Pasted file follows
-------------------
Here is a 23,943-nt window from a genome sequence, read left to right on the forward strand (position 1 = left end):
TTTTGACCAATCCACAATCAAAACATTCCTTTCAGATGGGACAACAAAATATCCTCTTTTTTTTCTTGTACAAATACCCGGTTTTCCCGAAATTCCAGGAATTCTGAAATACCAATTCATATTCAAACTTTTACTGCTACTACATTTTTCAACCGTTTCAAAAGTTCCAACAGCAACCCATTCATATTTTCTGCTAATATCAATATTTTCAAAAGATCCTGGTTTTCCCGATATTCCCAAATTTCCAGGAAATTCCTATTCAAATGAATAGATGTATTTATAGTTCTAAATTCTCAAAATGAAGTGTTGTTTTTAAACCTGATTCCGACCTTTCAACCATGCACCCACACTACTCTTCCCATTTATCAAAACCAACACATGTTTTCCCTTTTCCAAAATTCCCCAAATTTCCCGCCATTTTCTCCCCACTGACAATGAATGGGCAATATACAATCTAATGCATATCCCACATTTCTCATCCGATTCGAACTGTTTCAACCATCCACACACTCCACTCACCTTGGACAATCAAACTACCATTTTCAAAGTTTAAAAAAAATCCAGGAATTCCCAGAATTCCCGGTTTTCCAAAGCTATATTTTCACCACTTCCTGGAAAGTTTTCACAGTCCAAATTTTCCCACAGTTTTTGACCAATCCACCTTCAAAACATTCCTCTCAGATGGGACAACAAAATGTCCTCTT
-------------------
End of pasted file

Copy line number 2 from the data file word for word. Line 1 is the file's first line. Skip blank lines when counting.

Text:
TTTTGACCAATCCACAATCAAAACATTCCTTTCAGATGGGACAACAAAATATCCTCTTTTTTTTCTTGTACAAATACCCGGTTTTCCCGAAATTCCAGGAATTCTGAAATACCAATTCATATTCAAACTTTTACTGCTACTACATTTTTCAACCGTTTCAAAAGTTCCAACAGCAACCCATTCATATTTTCTGCTAATATCAATATTTTCAAAAGATCCTGGTTTTCCCGATATTCCCAAATTTCCAGGAAATTCCTATTCAAATGAATAGATGTATTTATAGTTCTAAATTCTCAAAATGAAGTGTTGTTTTTAAACCTGATTCCGACCTTTCAACCATGCACCCACACTACTCTTCCCATTTATCAAAACCAACACATGTTTTCCCTTTTCCAAAATTCCCCAAATTTCCCGCCATTTTCTCCCCACTGACAATGAATGGGCAATATACAATCTAATGCATATCCCACATTTCTCATCCGATTCGAACTGTTTCAACCATCCACACACTCCACTCACCTTGGACAATCAAACTACCATTTTCAAAGTTTAAAAAAAATCCAGGAATTCCCAGAATTCCCGGTTTTCCAAAGCTATATTTTCACCACTTCCTGGAAAGTTTTCACAGTCCAAATTTTCCCACAGTTTTTGACCAATCCACCTTCAAAACATTCCTCTCAGATGGGACAACAAAATGTCCTCTT